When a newborn baby is hungry, she will search for food, turning her head, opening her mouth, sucking on whatever she encounters. If you learn to recognize these cues, and respond, she is less likely to cry. Crying is a late hunger cue – what babies do when nothing else worked.
- Smacking or licking lips
- Mouth movement: opening and closing mouth, tongue thrusts
- Sucking on anything within reach
- Rooting – turning towards something, trying to latch on
- Hand to mouth movements
- Squirming around, trying to get into position to nurse, diving for a nipple
- Turning head frantically side to side
Why it’s helpful for parents to know about cues
For a breastfeeding mom, if baby starts showing these cues and it’s a good time and place for you to nurse, you can nurse right away. If you’re not in a good place, you know you have about 10 – 15 minutes to get there before baby starts to cry.
For dads, grandparents, and other caregivers who are holding baby while mom is nearby (like in the shower…); when baby starts to show cues, you can let mom know. You probably can easily distract baby for a few minutes. When baby gets harder to calm, then baby may be soothed by sucking on something (your finger, his own finger, a pacifier) for a few more minutes, but then he will start crying to nurse.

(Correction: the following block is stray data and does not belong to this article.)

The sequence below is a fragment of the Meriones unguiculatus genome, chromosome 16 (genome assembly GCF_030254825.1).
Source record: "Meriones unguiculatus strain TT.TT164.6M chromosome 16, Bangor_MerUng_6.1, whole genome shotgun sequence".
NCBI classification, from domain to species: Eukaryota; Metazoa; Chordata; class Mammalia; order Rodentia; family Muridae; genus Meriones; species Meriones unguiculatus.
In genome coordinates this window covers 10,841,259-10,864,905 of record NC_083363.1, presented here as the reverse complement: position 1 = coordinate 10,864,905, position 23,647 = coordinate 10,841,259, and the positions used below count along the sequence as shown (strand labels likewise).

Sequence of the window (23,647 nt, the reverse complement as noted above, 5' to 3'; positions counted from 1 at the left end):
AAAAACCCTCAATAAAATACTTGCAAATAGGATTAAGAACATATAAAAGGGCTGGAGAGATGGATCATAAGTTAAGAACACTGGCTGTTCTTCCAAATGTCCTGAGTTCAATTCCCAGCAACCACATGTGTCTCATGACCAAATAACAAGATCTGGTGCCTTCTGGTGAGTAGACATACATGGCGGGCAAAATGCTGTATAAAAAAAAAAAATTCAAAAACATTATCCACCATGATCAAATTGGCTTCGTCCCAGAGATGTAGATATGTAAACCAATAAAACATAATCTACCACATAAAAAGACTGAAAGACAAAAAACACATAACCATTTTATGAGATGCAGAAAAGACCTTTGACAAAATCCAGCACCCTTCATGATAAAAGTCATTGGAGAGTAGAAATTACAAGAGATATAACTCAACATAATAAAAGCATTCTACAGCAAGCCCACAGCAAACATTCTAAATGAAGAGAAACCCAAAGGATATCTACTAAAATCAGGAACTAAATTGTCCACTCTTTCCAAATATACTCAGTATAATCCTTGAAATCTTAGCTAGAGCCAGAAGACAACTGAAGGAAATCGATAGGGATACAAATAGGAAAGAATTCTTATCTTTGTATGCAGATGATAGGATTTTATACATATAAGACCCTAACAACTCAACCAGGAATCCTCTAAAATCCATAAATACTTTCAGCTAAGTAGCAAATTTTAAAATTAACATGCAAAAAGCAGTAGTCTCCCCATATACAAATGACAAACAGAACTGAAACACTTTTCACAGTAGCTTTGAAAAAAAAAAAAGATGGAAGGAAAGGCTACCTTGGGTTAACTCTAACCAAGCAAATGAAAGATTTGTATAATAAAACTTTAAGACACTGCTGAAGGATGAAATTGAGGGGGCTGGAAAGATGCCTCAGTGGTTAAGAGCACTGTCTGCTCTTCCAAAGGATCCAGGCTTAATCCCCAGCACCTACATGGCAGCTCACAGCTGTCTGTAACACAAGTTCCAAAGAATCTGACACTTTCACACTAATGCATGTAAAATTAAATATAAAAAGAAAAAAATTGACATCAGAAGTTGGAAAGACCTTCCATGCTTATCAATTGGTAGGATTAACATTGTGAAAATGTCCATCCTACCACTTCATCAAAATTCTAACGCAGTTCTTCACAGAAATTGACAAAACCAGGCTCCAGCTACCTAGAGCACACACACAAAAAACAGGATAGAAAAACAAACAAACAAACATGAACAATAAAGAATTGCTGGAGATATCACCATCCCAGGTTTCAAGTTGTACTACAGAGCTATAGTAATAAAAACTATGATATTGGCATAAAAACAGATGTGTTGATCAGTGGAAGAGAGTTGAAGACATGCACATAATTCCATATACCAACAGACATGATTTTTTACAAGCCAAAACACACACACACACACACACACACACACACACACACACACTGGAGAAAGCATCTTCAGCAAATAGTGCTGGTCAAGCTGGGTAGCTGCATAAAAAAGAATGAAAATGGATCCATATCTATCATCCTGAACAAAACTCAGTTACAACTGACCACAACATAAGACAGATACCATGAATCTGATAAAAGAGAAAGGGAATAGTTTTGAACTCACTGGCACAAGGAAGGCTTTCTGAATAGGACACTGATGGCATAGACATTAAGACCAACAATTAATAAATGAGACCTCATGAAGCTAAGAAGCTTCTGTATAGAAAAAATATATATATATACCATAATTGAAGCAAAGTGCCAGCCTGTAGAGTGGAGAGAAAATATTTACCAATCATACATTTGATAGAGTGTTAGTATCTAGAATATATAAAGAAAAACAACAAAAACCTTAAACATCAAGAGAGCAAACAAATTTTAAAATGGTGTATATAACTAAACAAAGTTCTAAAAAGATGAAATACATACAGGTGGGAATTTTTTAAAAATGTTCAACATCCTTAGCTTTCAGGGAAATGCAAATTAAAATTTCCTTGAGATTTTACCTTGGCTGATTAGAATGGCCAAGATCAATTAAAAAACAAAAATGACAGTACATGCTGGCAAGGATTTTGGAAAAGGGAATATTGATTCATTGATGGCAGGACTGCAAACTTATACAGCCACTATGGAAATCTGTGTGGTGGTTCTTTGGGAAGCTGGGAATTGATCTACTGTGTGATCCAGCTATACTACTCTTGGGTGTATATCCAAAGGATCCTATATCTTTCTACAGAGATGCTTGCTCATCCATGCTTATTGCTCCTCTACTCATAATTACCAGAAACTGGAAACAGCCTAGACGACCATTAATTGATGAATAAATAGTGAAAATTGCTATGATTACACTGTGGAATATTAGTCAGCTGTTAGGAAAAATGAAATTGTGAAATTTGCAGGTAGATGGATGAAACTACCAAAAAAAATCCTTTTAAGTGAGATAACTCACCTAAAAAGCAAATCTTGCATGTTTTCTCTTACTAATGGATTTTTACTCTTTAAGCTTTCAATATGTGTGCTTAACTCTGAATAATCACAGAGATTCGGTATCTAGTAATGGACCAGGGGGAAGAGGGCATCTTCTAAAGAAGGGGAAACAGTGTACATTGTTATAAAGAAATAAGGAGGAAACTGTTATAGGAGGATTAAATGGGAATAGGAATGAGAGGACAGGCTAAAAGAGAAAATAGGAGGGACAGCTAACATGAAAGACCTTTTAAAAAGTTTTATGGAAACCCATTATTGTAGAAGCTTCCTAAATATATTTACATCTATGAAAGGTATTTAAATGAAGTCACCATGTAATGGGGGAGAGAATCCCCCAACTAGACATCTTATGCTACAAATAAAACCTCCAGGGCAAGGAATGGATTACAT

For babies who will receive a bottle. You can feed as soon as baby shows hunger cues.
How often should you feed a newborn?
Feed them “on demand” whenever you see these cues. Don’t try to feed them “by the clock” and limit their feedings to a strict schedule. (Learn more about why schedules aren’t appropriate for breastfed newborns here.)
Babies under 6 weeks old need to eat at least 8 – 12 times a day (more is fine!). They should nurse for at least 10 minutes per feeding.
When we had our first child, we didn’t know about hunger cues. Our perception of our daughter was that she would be perfectly happy and content for a long time, and then be screaming. It felt like 0 to 60. Then we would frantically try to figure out what was wrong as she was crying and crying. Once we realized she was hungry, I would try to nurse, but first had to get her calmed down enough to nurse. Parenting this way made us very anxious, and often left us feeling like we didn’t know what we were doing!
For baby # 2 and 3, I had figured out hunger cues (and other infant cues… see youtube.com/watch?v=eiYANQY5NxM). While I can’t tell you that my babies never cried (all babies cry! See “PURPLE Crying” website), they cried a lot less. And I was more likely to know why they were crying.